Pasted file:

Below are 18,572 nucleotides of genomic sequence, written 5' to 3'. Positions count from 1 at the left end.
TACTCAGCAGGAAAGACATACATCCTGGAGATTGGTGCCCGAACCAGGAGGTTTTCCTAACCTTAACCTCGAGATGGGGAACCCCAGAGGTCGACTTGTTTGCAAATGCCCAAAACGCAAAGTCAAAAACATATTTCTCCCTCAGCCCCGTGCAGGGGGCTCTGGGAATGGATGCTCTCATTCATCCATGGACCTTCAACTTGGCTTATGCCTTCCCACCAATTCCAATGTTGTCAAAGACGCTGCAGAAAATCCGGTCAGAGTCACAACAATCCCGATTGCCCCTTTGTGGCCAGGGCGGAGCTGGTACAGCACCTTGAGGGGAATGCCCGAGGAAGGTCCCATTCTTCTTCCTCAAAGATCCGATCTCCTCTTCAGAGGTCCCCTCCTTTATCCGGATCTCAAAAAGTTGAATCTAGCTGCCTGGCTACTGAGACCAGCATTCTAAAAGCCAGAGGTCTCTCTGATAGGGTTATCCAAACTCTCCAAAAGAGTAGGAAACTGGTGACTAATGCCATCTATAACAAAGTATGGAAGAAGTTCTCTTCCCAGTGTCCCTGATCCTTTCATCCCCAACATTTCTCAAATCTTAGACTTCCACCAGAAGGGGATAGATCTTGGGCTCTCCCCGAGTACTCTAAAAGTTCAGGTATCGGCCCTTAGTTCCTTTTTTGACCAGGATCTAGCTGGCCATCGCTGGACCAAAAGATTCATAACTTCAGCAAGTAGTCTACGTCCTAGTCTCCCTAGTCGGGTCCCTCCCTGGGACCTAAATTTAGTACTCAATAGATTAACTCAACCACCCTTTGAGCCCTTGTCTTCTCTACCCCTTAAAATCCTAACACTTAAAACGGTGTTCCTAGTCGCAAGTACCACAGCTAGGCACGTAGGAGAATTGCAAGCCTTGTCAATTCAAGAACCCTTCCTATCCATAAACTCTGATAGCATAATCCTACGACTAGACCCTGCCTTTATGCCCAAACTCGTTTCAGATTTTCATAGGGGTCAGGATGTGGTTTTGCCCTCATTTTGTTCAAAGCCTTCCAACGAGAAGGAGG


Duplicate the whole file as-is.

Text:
Below are 18,572 nucleotides of genomic sequence, written 5' to 3'. Positions count from 1 at the left end.
TACTCAGCAGGAAAGACATACATCCTGGAGATTGGTGCCCGAACCAGGAGGTTTTCCTAACCTTAACCTCGAGATGGGGAACCCCAGAGGTCGACTTGTTTGCAAATGCCCAAAACGCAAAGTCAAAAACATATTTCTCCCTCAGCCCCGTGCAGGGGGCTCTGGGAATGGATGCTCTCATTCATCCATGGACCTTCAACTTGGCTTATGCCTTCCCACCAATTCCAATGTTGTCAAAGACGCTGCAGAAAATCCGGTCAGAGTCACAACAATCCCGATTGCCCCTTTGTGGCCAGGGCGGAGCTGGTACAGCACCTTGAGGGGAATGCCCGAGGAAGGTCCCATTCTTCTTCCTCAAAGATCCGATCTCCTCTTCAGAGGTCCCCTCCTTTATCCGGATCTCAAAAAGTTGAATCTAGCTGCCTGGCTACTGAGACCAGCATTCTAAAAGCCAGAGGTCTCTCTGATAGGGTTATCCAAACTCTCCAAAAGAGTAGGAAACTGGTGACTAATGCCATCTATAACAAAGTATGGAAGAAGTTCTCTTCCCAGTGTCCCTGATCCTTTCATCCCCAACATTTCTCAAATCTTAGACTTCCACCAGAAGGGGATAGATCTTGGGCTCTCCCCGAGTACTCTAAAAGTTCAGGTATCGGCCCTTAGTTCCTTTTTTGACCAGGATCTAGCTGGCCATCGCTGGACCAAAAGATTCATAACTTCAGCAAGTAGTCTACGTCCTAGTCTCCCTAGTCGGGTCCCTCCCTGGGACCTAAATTTAGTACTCAATAGATTAACTCAACCACCCTTTGAGCCCTTGTCTTCTCTACCCCTTAAAATCCTAACACTTAAAACGGTGTTCCTAGTCGCAAGTACCACAGCTAGGCACGTAGGAGAATTGCAAGCCTTGTCAATTCAAGAACCCTTCCTATCCATAAACTCTGATAGCATAATCCTACGACTAGACCCTGCCTTTATGCCCAAACTCGTTTCAGATTTTCATAGGGGTCAGGATGTGGTTTTGCCCTCATTTTGTTCAAAGCCTTCCAACGAGAAGGAGG